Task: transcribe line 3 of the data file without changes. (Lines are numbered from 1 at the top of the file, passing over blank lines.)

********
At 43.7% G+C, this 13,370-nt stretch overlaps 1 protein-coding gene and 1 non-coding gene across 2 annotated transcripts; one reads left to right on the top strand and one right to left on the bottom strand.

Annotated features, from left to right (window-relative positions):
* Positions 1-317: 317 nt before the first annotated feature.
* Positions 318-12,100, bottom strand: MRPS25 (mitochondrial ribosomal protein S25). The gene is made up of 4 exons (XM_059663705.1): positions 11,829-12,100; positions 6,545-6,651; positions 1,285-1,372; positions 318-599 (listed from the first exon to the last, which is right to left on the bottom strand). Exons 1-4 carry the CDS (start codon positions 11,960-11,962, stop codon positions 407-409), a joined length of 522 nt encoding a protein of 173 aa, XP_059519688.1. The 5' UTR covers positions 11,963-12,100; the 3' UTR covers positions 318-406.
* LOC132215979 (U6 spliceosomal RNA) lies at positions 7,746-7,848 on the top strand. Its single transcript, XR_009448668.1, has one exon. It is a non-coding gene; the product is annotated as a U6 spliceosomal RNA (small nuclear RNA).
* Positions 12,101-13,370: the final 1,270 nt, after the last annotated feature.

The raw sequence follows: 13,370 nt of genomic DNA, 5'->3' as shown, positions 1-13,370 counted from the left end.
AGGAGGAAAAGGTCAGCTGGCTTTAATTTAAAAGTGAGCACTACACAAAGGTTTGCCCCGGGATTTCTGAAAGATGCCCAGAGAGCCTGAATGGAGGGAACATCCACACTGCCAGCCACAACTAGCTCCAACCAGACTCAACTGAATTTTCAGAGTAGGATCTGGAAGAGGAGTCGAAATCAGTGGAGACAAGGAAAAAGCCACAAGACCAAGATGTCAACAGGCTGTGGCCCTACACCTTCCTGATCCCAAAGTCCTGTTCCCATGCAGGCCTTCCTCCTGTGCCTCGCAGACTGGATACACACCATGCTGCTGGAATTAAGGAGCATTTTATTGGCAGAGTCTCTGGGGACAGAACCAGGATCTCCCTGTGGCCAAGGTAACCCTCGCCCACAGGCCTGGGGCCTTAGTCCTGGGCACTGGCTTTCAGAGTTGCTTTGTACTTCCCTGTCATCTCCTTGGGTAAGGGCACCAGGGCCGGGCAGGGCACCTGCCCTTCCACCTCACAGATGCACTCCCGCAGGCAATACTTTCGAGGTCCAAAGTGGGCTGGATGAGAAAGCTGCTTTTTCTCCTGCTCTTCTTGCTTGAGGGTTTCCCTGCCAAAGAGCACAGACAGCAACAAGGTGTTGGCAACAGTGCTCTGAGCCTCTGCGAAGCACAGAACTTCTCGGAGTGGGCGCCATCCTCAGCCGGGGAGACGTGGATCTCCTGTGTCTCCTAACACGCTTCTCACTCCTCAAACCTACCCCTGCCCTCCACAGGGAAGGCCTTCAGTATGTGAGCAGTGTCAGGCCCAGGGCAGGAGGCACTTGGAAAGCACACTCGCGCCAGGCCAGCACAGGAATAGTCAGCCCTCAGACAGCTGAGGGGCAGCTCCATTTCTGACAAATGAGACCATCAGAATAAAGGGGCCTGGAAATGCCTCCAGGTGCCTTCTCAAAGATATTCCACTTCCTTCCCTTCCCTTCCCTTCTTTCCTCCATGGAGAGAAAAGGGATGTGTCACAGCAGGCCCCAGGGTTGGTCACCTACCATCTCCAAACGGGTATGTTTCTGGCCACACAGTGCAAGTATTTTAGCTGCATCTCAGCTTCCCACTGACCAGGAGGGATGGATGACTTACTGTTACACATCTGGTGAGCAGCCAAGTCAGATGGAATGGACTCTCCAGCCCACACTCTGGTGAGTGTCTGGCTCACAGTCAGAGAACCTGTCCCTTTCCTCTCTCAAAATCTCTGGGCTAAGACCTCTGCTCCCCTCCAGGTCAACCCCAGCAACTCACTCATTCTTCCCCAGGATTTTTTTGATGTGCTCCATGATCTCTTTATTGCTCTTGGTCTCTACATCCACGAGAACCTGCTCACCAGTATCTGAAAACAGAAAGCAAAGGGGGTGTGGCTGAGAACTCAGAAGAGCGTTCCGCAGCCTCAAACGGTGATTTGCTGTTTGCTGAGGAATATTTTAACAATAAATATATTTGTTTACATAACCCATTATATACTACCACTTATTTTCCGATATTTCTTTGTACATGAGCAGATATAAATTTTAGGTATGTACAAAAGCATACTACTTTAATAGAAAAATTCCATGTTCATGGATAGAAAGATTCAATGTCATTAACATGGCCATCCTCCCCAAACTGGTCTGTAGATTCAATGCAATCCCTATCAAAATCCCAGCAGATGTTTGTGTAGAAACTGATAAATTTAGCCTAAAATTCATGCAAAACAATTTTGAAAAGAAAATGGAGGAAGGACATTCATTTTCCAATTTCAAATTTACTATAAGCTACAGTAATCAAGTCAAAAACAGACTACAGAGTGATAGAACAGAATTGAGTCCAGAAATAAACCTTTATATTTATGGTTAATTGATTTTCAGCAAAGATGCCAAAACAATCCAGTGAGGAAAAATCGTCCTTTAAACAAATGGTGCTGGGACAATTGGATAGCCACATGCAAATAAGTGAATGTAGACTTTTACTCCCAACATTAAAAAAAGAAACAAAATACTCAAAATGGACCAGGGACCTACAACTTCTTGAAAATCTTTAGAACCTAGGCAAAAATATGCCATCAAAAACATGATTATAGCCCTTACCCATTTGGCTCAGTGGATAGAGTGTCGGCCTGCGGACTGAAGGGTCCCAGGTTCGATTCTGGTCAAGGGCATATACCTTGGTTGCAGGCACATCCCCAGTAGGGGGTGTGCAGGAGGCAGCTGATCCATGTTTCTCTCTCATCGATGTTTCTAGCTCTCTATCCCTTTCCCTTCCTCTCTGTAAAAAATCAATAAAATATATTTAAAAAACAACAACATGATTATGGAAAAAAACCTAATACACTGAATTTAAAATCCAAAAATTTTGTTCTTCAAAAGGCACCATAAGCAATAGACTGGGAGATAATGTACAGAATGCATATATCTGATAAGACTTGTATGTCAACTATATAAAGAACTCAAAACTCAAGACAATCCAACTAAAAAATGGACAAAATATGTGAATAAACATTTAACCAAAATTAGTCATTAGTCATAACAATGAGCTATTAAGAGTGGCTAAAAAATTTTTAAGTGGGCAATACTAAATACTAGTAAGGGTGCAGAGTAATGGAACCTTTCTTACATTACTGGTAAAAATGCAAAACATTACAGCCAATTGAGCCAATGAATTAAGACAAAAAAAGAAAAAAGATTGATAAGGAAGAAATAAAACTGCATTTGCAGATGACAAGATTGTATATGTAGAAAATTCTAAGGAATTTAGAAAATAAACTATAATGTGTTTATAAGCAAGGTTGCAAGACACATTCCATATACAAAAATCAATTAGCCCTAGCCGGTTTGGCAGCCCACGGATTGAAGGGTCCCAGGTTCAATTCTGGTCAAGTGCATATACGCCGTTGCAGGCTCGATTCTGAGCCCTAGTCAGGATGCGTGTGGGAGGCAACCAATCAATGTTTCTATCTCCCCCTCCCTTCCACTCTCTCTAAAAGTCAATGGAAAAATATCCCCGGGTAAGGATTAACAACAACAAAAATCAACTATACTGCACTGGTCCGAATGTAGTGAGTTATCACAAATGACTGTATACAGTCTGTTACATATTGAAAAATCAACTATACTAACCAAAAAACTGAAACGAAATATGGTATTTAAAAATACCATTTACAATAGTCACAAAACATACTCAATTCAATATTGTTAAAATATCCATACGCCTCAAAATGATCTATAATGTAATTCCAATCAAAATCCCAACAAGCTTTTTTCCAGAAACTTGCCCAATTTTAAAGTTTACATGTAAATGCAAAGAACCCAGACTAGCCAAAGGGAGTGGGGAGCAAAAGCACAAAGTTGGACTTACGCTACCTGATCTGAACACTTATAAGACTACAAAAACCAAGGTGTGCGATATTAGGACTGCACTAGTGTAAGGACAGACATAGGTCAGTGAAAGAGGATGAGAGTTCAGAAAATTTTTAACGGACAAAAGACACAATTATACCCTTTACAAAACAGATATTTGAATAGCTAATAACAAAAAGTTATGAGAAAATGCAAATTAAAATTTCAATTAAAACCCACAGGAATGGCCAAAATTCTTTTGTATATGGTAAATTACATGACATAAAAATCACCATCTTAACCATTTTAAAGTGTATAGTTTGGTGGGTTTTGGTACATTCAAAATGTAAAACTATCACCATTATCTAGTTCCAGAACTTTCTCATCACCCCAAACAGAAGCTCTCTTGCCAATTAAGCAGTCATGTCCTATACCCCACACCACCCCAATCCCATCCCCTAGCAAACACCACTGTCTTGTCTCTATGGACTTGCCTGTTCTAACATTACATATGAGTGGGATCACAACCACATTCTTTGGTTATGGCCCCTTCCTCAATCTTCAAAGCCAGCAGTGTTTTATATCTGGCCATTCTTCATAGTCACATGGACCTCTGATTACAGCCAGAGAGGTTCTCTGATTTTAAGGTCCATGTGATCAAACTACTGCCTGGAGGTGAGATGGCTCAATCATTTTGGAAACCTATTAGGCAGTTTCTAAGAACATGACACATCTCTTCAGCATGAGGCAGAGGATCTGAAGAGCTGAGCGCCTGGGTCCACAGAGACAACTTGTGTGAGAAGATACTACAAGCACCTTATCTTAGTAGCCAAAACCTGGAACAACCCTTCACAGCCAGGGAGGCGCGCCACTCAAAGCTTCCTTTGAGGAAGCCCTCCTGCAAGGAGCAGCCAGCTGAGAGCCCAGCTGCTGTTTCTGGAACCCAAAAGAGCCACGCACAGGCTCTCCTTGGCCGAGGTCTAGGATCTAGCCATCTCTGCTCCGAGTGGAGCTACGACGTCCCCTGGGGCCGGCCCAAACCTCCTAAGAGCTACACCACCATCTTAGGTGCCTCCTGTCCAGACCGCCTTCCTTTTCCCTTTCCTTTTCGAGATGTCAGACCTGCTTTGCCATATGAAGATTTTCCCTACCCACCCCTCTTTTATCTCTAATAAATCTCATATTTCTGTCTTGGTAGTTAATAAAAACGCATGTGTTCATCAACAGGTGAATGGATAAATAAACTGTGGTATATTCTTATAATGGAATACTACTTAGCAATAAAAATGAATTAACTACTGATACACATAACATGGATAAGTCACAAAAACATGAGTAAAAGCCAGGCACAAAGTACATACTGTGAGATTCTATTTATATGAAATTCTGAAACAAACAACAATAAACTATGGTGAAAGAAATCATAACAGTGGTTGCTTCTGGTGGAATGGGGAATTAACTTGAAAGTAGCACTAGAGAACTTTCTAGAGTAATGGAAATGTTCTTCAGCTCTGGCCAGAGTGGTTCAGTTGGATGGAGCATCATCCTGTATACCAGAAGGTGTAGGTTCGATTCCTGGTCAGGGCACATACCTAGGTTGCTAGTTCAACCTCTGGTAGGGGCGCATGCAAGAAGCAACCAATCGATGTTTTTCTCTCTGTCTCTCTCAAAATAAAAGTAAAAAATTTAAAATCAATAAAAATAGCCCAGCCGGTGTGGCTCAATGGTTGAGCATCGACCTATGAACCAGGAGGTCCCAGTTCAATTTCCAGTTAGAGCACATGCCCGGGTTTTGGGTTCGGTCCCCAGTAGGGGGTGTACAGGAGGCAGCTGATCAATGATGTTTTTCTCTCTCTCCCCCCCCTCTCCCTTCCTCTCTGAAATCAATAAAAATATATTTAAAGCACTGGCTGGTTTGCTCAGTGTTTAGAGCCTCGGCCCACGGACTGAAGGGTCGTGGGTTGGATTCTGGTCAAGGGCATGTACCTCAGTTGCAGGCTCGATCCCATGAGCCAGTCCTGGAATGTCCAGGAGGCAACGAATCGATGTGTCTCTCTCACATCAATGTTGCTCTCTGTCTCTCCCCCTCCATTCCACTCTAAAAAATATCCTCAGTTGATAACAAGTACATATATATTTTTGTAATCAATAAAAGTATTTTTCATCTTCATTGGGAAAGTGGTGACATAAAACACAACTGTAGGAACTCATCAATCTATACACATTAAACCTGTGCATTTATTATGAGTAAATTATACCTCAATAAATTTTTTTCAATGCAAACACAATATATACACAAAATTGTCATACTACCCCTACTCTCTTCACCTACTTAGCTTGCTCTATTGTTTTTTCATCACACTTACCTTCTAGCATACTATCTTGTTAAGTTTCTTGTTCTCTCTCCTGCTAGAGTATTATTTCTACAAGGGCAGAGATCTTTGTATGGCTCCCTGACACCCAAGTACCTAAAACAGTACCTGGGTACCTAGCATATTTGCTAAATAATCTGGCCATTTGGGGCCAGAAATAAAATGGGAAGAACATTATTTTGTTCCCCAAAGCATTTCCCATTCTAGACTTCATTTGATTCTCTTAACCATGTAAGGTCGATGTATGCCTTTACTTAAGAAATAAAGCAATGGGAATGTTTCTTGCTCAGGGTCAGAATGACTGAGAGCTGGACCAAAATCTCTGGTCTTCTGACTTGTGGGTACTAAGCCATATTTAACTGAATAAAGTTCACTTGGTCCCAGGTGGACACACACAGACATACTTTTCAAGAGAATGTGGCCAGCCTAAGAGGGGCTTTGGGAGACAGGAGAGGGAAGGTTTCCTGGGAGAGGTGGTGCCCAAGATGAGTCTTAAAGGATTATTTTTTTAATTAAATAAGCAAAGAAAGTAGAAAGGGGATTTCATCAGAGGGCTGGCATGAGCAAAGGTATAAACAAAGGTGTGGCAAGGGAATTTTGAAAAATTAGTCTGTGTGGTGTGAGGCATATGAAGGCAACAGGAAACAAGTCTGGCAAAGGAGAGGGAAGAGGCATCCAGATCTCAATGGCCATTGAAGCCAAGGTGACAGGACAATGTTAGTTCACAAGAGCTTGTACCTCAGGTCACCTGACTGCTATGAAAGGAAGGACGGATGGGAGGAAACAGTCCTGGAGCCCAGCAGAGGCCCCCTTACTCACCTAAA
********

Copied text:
* Positions 1-317: 317 nt before the first annotated feature.